Wasserman Media Group CEO
[RISING][50 & UNDER][JERRY MAGUIRE][SOCIAL SAVVY]
The well-connected scion of Hollywood royalty runs one of the top sports-marketing and talent outfits, which in 2012 landed the No. 1 draft picks in the NFL, NBA, MLB and MLS. A major player in California philanthropy, the 39-year-old has the means to bring the NFL back to his hometown of L.A.
35 DEMAURICE SMITH
NFLPA executive director
[RISING][50 & UNDER]
This man-the-barricades ex-prosecutor has proved to be a more formidable—and, often, antagonistic—adversary for the league than his predecessor, Gene Upshaw, who, unlike Smith, never referred to the NFL as a "cartel." Smith, 49, has told the players, "Nobody gets strong without fighting. Nobody negotiates their way to strength."
36 SHEIKH MANSOUR BIN ZAYED AL NAHYAN
UAE Deputy Prime Minister and Manchester City owner
[BILLIONAIRE][TEAM/LEAGUE OWNER][WORLD POWER][RISING][50 & UNDER]
The megawealthy sheikh changed English soccer's balance of power by buying Man City in 2008, when he was 37. Since then, Man United's "noisy neighbors" have lavished nearly $1 billion on players and last spring won their first English title since 1967--68, becoming one of the world's most intriguing clubs.
37 TRAVIS TYGART
[LEAGUE GOVERNANCE][RISING][50 & UNDER]
World Anti-Doping Agency director David Howman is known for his straight talk about drugs in sports, but in 2012 it was Tygart, 41, who became the face of the fight against doping. His agency's investigation of Lance Armstrong—amid character attacks and death threats against Tygart, and despite efforts to remove USADA's funding—proved that no athlete is above the rules.
38 MARK EMMERT
He hasn't exactly distinguished himself in his three years on the job: Promised reforms have been slow in coming; the botched Miami investigation is a source of embarrassment; and lawsuits threaten the very existence of the organization (see No. 43). Still, the 60-year-old presides—today, anyway—over the governing body for college sports, which remain a growth sector.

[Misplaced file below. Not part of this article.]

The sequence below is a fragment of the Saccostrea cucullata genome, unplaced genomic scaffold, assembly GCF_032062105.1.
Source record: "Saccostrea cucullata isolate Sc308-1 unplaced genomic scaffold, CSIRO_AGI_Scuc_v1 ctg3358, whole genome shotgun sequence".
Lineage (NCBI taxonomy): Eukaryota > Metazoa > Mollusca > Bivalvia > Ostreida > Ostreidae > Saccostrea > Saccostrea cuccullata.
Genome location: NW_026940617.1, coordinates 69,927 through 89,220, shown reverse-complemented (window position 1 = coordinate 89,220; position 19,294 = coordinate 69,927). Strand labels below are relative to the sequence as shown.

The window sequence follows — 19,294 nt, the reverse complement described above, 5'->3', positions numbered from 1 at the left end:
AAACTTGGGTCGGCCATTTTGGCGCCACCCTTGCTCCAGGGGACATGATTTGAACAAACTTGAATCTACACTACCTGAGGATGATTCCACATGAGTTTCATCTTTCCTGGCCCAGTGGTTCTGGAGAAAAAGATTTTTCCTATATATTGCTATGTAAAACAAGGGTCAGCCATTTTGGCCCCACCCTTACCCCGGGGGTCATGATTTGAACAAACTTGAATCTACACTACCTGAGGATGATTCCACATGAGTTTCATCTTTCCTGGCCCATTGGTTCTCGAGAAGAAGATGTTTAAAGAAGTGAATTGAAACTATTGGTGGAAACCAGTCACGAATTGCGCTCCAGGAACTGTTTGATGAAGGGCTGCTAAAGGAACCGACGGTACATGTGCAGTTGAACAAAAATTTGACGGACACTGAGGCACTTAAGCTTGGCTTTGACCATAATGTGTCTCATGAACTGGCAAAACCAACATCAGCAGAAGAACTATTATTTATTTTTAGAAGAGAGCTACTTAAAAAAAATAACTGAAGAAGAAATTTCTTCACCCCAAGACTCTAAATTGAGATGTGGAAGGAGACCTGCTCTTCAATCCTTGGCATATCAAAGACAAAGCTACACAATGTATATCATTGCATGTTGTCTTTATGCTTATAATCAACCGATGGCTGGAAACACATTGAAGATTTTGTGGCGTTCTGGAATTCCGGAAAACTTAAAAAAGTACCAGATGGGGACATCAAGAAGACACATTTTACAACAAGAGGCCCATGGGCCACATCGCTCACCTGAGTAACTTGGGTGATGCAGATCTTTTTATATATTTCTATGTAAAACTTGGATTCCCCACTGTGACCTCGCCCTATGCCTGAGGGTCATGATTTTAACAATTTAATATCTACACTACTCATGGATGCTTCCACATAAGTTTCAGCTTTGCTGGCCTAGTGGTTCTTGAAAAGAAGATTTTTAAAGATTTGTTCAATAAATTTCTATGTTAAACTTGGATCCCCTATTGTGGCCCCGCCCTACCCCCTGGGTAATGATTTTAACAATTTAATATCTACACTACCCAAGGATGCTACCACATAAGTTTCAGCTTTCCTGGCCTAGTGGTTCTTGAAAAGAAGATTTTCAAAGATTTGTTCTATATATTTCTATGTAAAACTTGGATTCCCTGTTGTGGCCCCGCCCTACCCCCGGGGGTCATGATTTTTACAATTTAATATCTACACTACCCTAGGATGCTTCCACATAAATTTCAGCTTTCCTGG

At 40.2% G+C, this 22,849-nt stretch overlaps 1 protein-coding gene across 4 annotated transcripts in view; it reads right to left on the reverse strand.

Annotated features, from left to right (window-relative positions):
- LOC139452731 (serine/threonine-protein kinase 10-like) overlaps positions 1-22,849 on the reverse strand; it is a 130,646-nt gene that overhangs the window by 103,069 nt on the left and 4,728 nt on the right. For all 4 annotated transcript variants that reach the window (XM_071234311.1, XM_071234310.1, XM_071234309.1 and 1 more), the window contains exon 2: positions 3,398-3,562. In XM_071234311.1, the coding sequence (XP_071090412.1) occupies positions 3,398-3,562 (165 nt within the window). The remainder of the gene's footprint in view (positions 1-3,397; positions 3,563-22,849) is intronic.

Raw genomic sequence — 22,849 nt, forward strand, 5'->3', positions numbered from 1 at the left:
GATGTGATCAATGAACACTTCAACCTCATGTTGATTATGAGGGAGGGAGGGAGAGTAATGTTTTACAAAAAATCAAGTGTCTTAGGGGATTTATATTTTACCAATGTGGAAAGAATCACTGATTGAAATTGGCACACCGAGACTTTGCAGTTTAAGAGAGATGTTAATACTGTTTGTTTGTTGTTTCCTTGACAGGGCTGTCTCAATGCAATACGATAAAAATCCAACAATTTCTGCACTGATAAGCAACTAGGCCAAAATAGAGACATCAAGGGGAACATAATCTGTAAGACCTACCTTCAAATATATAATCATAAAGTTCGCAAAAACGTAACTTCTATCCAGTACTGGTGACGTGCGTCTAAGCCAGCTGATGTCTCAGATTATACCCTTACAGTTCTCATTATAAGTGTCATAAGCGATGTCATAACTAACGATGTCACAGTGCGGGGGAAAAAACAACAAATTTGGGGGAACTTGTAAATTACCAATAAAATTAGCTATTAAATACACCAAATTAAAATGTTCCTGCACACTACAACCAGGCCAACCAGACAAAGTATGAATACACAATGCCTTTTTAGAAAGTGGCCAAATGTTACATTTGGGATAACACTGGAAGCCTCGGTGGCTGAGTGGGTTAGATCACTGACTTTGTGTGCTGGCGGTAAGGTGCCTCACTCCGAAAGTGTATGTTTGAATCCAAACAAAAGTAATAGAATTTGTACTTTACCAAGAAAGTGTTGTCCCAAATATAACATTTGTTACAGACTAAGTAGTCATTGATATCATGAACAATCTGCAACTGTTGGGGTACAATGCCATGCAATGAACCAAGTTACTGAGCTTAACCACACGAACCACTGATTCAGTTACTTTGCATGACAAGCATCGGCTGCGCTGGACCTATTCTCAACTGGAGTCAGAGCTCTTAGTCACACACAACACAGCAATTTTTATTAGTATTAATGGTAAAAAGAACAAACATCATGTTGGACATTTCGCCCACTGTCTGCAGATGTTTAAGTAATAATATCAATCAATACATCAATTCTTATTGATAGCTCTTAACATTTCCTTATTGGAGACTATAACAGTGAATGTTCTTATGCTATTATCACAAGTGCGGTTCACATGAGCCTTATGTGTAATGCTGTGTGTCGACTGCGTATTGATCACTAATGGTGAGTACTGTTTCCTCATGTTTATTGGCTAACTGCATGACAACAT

39 JOHN RICCITIELLO
Electronic Arts CEO
At the world's leading developer and publisher of interactive entertainment, Riccitiello, 53, reigns over iconic sports titles such as FIFA Soccer and Madden NFL, with more than 200 million copies sold between the two. His products have shaped Generation Y's perception of sports as much as anyone's—but is exhaustion setting in after 25 years of incrementally improved Madden games?
40 BRIAN FRANCE
NASCAR CEO and chairman
[TEAM/LEAGUE OWNER][LEAGUE GOVERNANCE][50 & UNDER]
The grandson of NASCAR founder Big Bill France, Brian took over the family business in 2003. As CEO he has driven NASCAR's transformation from a regional diversion into a national sports and commercial powerhouse. The 50-year-old instituted the Chase playoff format and has pushed for safety advances and green initiatives while forging TV deals worth $5.14 billion.
41 ALISON LEWIS AND SHARON BYERS
Coca-Cola North America
In commanding the sports-marketing efforts for the world's largest beverage company, they wage the cola wars on the playing fields of the NCAA, the NBA, the Olympics and NASCAR (among 700-some sports properties), deploying athletes such as Kobe, LeBron and Danica Patrick as infantry.
42 AL HAYMON
Boxing adviser and promoter
This shadowy ring adviser doesn't speak to reporters; instead he's wielded his enormous influence at HBO and Showtime by dangling the idea that his top fighter, Floyd Mayweather Jr., would sign with or leave them. The result: Haymon's stable has collected millions fighting inferior opposition. The 57-year-old's latest client, rising star Adrien Broner, ensures Haymon's influence will continue.